With nearby Leicester University offering one of the UK's few space sciences course and the country's own space program being based in the city, it is perhaps unsurprising that Leicester is the home of The National Space Centre.
Contained within a state-of-the-art building designed by Nicholas Grimshaw, The Centre was opened in 2001 and has proved to be a roaring success with both locals and visitors to the area alike. One of Britain's most recent and, sadly, unsuccessful forays into space - The Beagle 2 mission to Mars - was orchestrated and ultimately guided from The Centre's Control Room.
Among the many fascinating exhibits on show in The Centre's main galleries are such technological marvels as an original Russian 'Soyuz' spacecraft (one of very few surviving), a full-size replica of one of the modules that make up the EU's International Space Station or even simply the unusual way in which an astronaut's rations are packaged.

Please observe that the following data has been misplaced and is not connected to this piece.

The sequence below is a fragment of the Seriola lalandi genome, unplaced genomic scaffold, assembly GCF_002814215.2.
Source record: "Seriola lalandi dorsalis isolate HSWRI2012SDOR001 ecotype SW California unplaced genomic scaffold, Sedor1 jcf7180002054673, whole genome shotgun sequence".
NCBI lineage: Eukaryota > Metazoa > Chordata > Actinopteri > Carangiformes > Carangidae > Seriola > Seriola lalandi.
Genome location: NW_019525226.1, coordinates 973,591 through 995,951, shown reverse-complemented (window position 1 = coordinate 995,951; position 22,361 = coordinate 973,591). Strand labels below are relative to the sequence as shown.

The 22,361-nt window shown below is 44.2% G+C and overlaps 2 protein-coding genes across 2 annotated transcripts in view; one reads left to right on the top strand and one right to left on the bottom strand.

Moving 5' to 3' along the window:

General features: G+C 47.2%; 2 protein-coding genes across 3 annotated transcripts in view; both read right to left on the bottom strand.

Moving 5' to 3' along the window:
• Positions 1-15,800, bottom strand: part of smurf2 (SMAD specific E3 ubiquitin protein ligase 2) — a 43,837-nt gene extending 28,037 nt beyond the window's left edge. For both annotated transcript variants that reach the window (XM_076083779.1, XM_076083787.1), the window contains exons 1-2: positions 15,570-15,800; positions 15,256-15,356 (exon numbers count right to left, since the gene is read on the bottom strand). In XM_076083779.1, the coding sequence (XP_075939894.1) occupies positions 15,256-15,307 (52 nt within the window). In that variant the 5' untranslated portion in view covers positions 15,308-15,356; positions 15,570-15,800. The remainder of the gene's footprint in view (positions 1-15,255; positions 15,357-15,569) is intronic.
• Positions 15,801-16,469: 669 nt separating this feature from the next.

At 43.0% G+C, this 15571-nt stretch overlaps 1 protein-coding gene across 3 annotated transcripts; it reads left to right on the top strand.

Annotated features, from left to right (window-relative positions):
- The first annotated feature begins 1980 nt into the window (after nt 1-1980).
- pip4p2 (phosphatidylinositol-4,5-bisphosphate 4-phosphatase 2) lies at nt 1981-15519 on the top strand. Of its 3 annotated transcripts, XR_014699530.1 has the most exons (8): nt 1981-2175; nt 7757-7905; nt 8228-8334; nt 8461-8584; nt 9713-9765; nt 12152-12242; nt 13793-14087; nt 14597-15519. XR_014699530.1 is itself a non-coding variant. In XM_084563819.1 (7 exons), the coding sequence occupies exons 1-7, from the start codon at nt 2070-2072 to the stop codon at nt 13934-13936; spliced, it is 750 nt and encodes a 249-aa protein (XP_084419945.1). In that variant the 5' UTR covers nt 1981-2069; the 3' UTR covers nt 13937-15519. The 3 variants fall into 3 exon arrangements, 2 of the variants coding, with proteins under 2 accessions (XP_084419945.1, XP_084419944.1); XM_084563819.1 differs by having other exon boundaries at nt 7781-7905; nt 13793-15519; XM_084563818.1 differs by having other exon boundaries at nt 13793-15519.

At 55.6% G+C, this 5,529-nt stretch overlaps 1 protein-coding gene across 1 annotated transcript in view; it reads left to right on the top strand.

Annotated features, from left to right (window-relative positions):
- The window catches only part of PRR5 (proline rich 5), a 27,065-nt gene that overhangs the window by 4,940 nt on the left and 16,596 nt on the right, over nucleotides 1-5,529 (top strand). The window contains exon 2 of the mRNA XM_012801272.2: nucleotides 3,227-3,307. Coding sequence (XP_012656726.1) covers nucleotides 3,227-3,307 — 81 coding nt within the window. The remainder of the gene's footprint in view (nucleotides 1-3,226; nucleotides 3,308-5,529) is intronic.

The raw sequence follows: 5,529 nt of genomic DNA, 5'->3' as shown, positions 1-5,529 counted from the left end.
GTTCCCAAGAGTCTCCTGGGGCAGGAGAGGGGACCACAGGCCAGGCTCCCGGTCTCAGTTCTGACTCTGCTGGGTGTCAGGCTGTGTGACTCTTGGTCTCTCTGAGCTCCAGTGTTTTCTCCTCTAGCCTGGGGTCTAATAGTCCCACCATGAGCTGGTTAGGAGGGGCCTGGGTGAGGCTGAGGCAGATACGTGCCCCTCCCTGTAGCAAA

Aside from many examples of impressive space hardware, there are also pieces of Martian and Lunar rock on display, all manner of interactive displays covering everything from black holes to The Big Bang, even a Space News Desk which will endeavour to answer all your cosmos-related questions. The Centre has also hosted a number of one-off theme-days and exhibitions, such as the highly popular Star Wars Day or Doctor Who exhibition.
In 2005, The National Space Centre was honoured to host a visit by one of the original Apollo mission astronauts, none other than the second man to walk on the moon, Buzz Aldrin.